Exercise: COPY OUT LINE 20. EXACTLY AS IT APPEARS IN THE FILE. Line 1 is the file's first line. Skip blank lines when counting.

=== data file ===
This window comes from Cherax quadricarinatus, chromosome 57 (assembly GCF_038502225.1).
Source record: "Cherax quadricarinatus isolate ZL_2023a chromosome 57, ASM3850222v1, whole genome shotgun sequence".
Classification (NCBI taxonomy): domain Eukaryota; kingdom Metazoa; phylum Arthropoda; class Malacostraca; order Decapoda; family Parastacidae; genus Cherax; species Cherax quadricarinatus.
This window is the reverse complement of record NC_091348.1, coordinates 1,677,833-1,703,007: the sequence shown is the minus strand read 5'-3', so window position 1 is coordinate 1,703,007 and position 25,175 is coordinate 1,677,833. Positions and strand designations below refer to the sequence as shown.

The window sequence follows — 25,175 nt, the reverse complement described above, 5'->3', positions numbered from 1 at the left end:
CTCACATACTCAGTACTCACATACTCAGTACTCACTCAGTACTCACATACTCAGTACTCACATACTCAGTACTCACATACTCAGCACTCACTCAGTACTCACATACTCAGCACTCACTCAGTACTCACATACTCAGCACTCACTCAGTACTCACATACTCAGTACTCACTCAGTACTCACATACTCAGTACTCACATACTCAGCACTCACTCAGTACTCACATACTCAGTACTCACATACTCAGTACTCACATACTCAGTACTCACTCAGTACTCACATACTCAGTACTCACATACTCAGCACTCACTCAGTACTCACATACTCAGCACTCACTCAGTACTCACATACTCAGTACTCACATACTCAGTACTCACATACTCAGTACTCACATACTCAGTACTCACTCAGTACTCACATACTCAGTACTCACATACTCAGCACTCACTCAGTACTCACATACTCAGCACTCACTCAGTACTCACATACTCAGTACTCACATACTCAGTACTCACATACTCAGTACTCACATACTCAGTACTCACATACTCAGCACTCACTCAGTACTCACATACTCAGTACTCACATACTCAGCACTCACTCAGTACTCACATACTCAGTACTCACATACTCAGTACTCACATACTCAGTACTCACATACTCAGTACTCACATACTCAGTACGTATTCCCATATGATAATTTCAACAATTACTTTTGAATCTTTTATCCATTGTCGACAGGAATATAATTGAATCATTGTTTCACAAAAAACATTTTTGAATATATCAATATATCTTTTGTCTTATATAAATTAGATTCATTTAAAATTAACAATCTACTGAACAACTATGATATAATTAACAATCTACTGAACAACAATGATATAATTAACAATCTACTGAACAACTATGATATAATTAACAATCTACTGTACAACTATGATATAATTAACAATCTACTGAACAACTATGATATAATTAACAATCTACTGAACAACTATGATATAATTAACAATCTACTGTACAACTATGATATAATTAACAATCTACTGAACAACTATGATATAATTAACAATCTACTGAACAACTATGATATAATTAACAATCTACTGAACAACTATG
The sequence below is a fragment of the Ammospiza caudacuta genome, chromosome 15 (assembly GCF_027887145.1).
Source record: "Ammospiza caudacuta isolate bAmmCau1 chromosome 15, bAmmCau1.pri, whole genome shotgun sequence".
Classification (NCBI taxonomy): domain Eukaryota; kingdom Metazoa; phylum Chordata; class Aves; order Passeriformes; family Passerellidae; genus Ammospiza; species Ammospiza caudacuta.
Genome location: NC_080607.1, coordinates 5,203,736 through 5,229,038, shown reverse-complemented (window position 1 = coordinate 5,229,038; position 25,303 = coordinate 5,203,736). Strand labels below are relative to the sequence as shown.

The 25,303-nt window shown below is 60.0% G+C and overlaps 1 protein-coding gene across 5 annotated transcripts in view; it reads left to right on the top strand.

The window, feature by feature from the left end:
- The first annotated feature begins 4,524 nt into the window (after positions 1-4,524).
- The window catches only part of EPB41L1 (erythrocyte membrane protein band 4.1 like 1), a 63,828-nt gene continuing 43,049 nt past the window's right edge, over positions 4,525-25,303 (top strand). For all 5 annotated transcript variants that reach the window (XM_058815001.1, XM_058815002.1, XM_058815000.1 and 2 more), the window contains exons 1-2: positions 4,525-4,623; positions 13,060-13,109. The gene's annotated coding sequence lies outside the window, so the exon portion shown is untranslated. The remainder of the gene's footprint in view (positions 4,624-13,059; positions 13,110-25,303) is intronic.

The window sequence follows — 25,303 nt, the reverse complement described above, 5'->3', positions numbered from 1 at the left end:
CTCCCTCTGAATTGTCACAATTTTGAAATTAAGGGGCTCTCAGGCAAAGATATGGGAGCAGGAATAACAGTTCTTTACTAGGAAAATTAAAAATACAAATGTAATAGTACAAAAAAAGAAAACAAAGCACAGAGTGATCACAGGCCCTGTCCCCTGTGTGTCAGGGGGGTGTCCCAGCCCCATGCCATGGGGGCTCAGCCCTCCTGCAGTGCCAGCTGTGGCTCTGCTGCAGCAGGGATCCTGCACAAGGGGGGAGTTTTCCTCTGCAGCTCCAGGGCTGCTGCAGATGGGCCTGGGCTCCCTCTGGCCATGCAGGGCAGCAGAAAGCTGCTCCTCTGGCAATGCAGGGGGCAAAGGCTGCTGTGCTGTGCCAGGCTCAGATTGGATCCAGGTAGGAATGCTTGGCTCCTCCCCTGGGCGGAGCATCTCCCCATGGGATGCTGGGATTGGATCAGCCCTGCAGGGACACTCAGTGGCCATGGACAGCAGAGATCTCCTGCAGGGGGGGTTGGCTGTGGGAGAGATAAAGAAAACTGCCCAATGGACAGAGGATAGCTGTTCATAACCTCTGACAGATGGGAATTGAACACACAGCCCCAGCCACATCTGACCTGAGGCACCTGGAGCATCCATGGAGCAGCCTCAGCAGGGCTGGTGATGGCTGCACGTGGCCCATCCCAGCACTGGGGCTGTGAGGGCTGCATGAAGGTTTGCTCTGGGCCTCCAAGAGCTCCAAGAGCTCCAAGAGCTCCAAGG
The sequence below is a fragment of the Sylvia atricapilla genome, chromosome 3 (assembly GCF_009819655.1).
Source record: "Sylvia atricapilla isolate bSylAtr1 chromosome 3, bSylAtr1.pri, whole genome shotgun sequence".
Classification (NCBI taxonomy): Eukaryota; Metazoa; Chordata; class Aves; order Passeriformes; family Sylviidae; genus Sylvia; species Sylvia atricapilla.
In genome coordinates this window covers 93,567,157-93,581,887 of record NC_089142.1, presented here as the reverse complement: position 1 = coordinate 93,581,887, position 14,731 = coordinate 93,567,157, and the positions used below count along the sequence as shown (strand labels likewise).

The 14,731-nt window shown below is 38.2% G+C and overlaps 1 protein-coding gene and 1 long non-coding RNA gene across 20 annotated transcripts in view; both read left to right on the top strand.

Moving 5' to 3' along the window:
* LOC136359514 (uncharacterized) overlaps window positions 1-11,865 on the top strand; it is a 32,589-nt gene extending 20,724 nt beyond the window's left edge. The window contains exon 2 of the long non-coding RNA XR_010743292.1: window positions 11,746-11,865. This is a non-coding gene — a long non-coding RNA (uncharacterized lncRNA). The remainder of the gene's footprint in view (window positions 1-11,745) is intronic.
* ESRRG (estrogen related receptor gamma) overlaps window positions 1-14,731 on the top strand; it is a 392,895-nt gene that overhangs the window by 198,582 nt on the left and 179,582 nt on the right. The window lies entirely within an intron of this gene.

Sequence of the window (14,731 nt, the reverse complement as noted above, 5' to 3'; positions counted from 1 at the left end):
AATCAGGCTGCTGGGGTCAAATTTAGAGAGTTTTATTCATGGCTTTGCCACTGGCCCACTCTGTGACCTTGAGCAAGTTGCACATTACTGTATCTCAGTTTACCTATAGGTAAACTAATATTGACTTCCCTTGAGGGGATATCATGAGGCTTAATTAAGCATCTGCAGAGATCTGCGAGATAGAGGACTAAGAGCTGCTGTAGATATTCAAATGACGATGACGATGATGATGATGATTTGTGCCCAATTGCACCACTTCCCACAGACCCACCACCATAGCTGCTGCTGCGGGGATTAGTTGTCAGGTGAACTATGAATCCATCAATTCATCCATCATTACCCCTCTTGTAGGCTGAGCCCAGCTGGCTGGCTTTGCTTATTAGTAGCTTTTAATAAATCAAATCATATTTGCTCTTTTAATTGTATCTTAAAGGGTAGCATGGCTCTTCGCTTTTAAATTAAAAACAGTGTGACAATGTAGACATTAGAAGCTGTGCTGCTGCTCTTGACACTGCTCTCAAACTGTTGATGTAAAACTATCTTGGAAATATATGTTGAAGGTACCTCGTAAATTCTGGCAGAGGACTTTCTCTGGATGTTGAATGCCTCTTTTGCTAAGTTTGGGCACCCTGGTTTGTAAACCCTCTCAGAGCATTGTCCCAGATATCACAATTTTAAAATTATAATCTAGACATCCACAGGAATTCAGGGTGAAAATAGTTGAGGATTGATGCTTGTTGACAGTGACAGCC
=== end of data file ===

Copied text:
In genome coordinates this window covers 93,567,157-93,581,887 of record NC_089142.1, presented here as the reverse complement: position 1 = coordinate 93,581,887, position 14,731 = coordinate 93,567,157, and the positions used below count along the sequence as shown (strand labels likewise).